I'd be surprised if she didn't know us though; Rob is the "room mom", I'm listed as the spouse right with the contact info everyone got, and I know most of the parents there know us personally. She is new though, and maybe the topic has never come up.

"I don't know. Just don't blow this into something it's not, Scot."

:-) Kengo, we've known each other long enough to just say it, man. I posted on this because I wanted your input.

Let me emphasize what I wrote, though. Something got lost in the font or in my distracted rambling:

"At that I let it drop. Now, I know what I’m going to do. Brian has since lost interest in it and I’ll just give it to the teacher to give back to John’s mom, or I'll find her when I pick the boys up next."

It's resolved; I'm just talking emotion, perspective, and speculation here. I did not make nor will I make a big deal about this, unless you count blog posts about a fear I hold about our children being taught their family is inspired by the devil by peers they want to fit in with. I'm know stranger things have happened by peer pressure :-).

But no worries, there will be no fist fight in the school parking lot... not yet. I'm sure I could take her, though.

Also, let me be clear about this: I do not know what happened; it's a mystery I was hoping to have some light shed on, given the facts I have:

A boy, one which Brian regards as not his friend and "mean", gave only Brian a ctr ring. The kid said it came from his mom, and he already has one on; it sounded like it was meant to be given away. I ain't say'n there's a smoking gun, and minus any one of those facts it'd seem far less suspicious to me.

playa: "Good greif! Your baggage isn't Brian's baggage."

Oi, I guess I need to rant less. Playa, let me emphasis this too:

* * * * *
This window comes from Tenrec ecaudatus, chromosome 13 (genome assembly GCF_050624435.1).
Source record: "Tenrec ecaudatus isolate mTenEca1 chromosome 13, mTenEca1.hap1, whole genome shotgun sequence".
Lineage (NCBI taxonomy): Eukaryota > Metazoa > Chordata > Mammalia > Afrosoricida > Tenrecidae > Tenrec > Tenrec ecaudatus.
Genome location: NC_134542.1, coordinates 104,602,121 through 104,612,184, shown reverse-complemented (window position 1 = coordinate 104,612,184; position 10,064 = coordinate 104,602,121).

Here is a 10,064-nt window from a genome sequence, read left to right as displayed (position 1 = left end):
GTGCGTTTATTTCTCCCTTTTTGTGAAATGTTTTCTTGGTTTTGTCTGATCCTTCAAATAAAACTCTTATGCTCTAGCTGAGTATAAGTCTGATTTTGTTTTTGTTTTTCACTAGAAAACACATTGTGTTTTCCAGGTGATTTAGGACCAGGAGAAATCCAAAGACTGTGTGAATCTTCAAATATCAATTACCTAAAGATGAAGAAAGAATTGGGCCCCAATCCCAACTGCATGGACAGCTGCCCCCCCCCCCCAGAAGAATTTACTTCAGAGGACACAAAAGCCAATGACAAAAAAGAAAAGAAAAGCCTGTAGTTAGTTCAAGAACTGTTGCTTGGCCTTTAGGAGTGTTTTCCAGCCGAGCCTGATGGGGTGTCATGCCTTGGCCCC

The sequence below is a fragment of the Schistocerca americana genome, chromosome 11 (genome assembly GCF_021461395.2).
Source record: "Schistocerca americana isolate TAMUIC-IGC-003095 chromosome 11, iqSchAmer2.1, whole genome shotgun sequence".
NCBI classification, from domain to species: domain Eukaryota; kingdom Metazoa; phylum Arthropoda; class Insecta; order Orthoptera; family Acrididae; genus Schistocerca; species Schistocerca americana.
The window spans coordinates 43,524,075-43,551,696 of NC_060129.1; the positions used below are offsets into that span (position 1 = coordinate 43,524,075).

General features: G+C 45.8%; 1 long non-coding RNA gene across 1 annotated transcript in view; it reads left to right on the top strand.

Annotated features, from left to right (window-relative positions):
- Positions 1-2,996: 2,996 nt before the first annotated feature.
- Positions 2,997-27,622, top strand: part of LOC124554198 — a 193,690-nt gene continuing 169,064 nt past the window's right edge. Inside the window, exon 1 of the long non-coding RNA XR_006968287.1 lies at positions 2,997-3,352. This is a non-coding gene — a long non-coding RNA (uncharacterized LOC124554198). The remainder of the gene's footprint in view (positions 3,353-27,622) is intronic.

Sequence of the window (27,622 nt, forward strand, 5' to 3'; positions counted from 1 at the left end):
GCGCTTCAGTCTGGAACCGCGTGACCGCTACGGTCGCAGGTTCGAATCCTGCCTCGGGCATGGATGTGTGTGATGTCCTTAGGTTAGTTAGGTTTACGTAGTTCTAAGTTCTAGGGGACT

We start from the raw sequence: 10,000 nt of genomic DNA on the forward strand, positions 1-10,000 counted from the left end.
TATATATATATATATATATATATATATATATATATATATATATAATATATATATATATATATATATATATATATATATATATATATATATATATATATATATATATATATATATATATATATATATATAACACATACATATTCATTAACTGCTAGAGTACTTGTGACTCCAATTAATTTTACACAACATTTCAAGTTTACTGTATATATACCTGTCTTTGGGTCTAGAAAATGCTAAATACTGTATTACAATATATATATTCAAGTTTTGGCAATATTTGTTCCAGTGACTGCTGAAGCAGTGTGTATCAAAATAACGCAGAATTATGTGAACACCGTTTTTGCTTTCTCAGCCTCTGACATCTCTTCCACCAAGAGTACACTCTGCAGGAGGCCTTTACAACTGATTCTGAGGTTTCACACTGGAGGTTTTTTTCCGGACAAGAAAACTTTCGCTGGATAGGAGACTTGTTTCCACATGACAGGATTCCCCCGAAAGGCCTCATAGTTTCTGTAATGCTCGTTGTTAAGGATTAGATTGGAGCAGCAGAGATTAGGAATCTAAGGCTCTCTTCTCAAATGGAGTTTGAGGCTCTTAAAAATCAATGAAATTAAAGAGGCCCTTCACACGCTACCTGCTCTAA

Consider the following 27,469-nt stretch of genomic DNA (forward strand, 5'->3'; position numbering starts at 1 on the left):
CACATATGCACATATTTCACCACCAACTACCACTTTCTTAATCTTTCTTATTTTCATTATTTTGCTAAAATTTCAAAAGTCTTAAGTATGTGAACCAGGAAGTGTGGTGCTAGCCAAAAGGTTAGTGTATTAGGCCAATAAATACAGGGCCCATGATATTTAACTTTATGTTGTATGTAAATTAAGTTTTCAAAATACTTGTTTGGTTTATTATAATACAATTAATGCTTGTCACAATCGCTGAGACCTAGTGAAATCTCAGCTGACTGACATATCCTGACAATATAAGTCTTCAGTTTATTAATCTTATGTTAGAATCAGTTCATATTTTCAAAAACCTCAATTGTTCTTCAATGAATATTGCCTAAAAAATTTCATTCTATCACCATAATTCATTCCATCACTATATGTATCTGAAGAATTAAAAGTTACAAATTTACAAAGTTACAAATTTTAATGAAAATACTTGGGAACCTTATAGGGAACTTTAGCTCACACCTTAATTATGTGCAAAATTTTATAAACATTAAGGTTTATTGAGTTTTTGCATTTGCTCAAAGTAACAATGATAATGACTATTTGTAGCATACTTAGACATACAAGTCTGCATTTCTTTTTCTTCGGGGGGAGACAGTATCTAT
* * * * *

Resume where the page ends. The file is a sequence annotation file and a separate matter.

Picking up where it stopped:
"Brian would not understand any of this, of course, and at this point he shouldn’t. All he saw was a cool new ring, maybe one that matched the rings some of his friends were wearing, and I kept all seriousness out of my voice while talking about it."

Our boys have no idea, to this day, that there is baggage surrounding our family but they will learn. I have to brace and watch for it, just in case, and also make sure they don't see me bracing. Here I vent.

It wouldn't be that much of a worry if it wasn't for the fact that the same people with bias against us also teach that our children are defective. While I know we're not like a racial minority family--our children don't get the same baggage of experiences with prejudice their parents do--they will get a version of it.

Anyway, okay, I can see how I distracted from what I was aiming to know. Give me another chance?

Would this sort of thing be uncommon? Unheard of? Take gay out of the equation, and is it likely that a LDS mom would give her son a ctr ring to hand out at school? Even if not common, would it be seen as an bad thing to give non-LDS children, by most LDS parents' perspective? Or would it be seen as okay because who'd have a problem with the "Right", right? And was I right in thinking only children 8 or older typically wear ctr rings? Is it just strange for the kid to have it?

Scot said...

Alan: "But giving people or circumstances the benefit of the doubt like this usually helps keep my stress level down. "

That's good advice I'll try to take, and I bet I have leaned more towards suspicion here than I should have.

I'm not completely crazy, though. Am I :-)? This could have been given to "get a missionary foothold in the heathen family, send us a message, or save our children from us"?

I fear listening to Ruzicka's comments yesterday may have broke my hostility sensor here.

Kengo Biddles said...

Rant on, Rantzilla. Take no worries from me. :D

Evan said...

My Mom received a nice looking, hand made cross from a coworker as a secret Santa gift. It sat on our counter for weeks... of course we just couldn't put it up. I don't know what happened to it.

I remember when I was in elementary school, a friend of mine gave me a cross necklace. I remember being scared to show my parents, because I knew we weren't suppose to have crosses in the house. That day, while walking home from school, I just threw it in someones yard.